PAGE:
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Fire Island Wind

Last Modified: 10th February 2015

Summary

The first phase of the Fire Island Wind project, which began operation in September 2012, is expected to provide up to 17.6 MW of electricity to the Chugach Electric utility in Anchorage. The cost of this project is expected to be partially offset by state and federal grants, with the electricity generated sold to the utility for 9.7 cents/kWh.  The project was embroiled in controversy over both project economics and proposed rate increases, but was given regulatory approval and construction began in Fall 2011.  In November 2013, CIRI announced an expansion of capacity to be installed by 2015.  However, this expansion was put on hold when no buyer for the power could be found.

Background

The Fire Island Wind project is a wind farm located just west of Anchorage. The project was developed by Fire Island Wind LLC., a wholly owned subsidiary of the Cook Inlet Regional Corporation (CIRI).  In the first phase of construction, the farm includes 11 turbines, capable of generating a total of 17.6 MW of electricity.  On average, this would supply around 5.5 MW, or a total of 48,500 MW-hours of electricity annually to the Chugach Electric Association (CEA), enough to power around 6,000 homes.  This electricity will replace around 500 million cubic feet of natural gas consumption, which represents about 4% of Chugach's load.

Originally the project was designed to be three times as large, but was scaled down over concerns regarding integration with the existing Railbelt grid.  Expanding the project in the future should be relatively easy, now that expensive transmission lines are completed.

Project economics

The first phase of the project was expected to cost around $65 million for the construction and installation of turbines and other infrastructure on the island.  A power transmission line to Anchorage was expected to cost an additional $25 million, and was be paid for by various state grants.  This transmission line has the potential to be used by other projects, such as a proposed tidal energy project nearby.

Under the current agreement, CIRI will sell power from the project to Chugach at 9.7 cents/kWh for 25 years. While this is more than Chugach currently pays for electricity generated by natural gas combustion, it's expected that as gas supplies dwindle and gas costs increase wind power will eventually prove to be less expensive.  This is also very comparable to the price that power from the Eva Creek wind project near Healy is expected to cost (9.8 cents/kWh).

Regulatory Approval

While CIRI and Chugach initially reached an agreement on the purchase of power from the Fire Island Wind project, their filing still had to be approved by the Regulatory Commission of Alaska (RCA).  During the public comment period in summer 2011, the RCA received numerous comments from the public, the vast majority of which were in favor of the project.  Those opposed to the project primarily cited concerns about proposed rate increases and about the need to scramble for federal funding to make the project viable.  Other concerns were raised about the relative utility of this project versus hydropower and about the possible effects on bird and bat populations.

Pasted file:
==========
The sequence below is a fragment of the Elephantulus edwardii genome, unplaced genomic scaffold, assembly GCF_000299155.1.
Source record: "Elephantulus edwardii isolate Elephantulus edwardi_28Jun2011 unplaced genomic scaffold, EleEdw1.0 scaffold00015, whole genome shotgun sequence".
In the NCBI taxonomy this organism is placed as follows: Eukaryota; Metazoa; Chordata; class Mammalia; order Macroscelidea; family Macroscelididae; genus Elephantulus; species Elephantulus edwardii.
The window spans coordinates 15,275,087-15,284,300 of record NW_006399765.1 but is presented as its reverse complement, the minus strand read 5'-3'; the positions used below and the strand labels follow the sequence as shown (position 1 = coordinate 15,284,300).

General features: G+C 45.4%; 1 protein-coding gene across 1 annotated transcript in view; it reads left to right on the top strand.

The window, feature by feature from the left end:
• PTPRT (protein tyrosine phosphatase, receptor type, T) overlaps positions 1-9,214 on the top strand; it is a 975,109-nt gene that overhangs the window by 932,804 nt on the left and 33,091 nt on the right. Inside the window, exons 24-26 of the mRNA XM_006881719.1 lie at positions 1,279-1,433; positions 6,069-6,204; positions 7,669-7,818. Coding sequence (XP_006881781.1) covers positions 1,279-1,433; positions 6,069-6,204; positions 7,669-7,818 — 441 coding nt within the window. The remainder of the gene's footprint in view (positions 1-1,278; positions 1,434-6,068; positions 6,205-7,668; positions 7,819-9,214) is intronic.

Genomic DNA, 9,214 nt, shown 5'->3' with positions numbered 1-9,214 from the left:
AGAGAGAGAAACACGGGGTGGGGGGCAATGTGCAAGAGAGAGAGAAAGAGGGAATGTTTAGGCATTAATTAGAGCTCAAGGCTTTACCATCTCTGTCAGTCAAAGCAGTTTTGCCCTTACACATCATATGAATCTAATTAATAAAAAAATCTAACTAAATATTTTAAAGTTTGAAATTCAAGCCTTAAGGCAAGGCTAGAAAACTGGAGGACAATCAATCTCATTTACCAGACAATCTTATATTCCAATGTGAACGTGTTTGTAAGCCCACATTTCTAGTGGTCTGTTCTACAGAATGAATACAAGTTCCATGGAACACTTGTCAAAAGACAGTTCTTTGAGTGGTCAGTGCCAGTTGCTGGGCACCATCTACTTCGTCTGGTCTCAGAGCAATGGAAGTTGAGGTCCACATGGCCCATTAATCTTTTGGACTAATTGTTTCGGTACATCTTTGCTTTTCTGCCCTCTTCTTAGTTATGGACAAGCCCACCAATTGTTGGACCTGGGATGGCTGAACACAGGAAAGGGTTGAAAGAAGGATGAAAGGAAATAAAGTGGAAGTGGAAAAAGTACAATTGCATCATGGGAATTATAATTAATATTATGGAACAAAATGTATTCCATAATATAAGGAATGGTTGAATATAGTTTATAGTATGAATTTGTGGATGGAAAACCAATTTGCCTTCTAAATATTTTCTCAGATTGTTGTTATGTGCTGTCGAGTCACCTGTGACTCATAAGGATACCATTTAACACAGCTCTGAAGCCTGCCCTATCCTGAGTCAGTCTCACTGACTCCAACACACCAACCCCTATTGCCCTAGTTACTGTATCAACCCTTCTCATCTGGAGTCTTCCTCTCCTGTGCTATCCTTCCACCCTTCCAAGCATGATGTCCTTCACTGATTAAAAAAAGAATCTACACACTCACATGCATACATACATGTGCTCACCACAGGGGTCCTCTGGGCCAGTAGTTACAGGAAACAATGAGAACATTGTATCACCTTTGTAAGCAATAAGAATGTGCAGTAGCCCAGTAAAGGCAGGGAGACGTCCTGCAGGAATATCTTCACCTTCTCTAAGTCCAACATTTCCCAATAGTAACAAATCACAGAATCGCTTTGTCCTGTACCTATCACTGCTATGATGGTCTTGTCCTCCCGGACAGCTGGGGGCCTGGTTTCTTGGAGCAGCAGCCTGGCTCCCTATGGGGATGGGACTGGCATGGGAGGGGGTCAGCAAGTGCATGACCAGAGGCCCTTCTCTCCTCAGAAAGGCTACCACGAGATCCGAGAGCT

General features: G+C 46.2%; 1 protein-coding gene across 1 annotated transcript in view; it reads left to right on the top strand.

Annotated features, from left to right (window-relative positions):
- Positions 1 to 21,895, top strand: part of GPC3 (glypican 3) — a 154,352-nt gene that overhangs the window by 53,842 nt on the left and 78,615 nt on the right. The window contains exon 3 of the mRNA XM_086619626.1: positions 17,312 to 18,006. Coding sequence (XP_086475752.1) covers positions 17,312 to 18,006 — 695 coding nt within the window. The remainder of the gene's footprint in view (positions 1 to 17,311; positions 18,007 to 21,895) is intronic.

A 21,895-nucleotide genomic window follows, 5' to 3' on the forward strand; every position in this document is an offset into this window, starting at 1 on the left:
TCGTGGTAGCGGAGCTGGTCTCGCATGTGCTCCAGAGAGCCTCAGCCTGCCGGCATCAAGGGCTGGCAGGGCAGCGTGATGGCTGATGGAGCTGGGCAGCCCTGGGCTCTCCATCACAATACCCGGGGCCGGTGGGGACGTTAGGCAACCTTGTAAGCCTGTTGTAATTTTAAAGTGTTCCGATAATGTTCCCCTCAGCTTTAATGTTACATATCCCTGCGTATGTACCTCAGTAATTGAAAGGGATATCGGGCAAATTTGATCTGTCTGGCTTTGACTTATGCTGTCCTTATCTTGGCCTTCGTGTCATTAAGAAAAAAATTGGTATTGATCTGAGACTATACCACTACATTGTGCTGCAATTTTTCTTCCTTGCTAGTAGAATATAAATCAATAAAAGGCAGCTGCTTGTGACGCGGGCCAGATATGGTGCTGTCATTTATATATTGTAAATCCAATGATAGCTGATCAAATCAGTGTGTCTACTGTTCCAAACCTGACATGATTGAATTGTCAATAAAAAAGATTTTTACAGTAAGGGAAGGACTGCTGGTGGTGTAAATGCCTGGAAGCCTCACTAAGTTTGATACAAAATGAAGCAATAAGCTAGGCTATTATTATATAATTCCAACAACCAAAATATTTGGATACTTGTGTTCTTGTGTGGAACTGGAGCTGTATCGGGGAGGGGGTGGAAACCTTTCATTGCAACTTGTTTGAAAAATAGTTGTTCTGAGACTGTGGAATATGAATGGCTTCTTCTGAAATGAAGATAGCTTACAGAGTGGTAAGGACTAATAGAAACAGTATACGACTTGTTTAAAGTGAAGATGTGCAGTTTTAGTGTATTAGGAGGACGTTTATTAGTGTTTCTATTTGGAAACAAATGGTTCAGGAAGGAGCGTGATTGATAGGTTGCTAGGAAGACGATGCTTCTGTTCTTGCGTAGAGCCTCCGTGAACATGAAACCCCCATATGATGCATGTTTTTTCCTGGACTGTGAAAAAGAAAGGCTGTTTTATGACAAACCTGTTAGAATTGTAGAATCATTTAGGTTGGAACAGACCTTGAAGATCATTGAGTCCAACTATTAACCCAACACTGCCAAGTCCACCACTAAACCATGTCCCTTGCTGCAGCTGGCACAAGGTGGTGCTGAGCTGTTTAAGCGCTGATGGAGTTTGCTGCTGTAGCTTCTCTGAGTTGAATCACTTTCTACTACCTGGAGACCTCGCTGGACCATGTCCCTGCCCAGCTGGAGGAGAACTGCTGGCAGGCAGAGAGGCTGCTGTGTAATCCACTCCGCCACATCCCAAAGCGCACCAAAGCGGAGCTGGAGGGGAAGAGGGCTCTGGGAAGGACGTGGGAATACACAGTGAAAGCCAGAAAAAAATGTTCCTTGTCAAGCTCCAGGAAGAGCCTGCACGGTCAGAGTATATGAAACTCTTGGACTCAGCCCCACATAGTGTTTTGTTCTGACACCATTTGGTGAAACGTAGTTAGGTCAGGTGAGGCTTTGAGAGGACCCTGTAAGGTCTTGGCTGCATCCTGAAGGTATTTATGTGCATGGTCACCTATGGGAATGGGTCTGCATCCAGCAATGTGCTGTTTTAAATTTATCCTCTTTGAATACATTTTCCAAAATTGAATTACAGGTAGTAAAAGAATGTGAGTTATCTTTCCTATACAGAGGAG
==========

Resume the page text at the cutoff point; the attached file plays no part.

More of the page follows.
In addition the RCA received comments from Municipal Light and Power (ML&P), also located in Anchorage.  ML&P was concerned about the difficulty of integrating Fire Island Wind power into the exiting Railbelt infrastructure without creating rate increases for even non-Chugach customers.

Chugach was given the opportunity to respond to all comments, and did so on August 4th, 2011.   However, on August 8th, 2011 the RCA suspended the filing by CIRI and Chugach, citing the ML&P concerns:

"Chugach’s rate impact projections are based upon assumptions that are not supported with sufficient detailed back-up either in TA335-8 or in Chugach’s supplemental filing. We required Chugach to specifically reply to the adverse comments filed by the public and ML&P.

Chugach responded in its supplemental filing but we do not believe the response adequately addressed the comments. We cannot approve the PPA based on the existing record. We suspend TA335-8 for an initial period of six months until Tuesday, February 8, 2012."

-from RCA suspension order, August 8th, 2011 (TA335-8 is the filing number of the power purchase agreement (PPA))

In October, the RCA decided to allow the project to proceed.

Current Status

The wind farm began producing power on September 21st 2012.  In November 2013, CIRI announced plans to double the capacity of the farm (11 more turbines) by 2015.  Construction was ongoing into 2014 and CIRI was looking for customers for the additional power.  Failure by early 2015 to find a buyer for the power has put the expansion plans on hold.

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Attribution and Copyright info

By David CoilNiki HoaglandBretwood HigmanGround Truth Trekking

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Date Created: 12th August 2011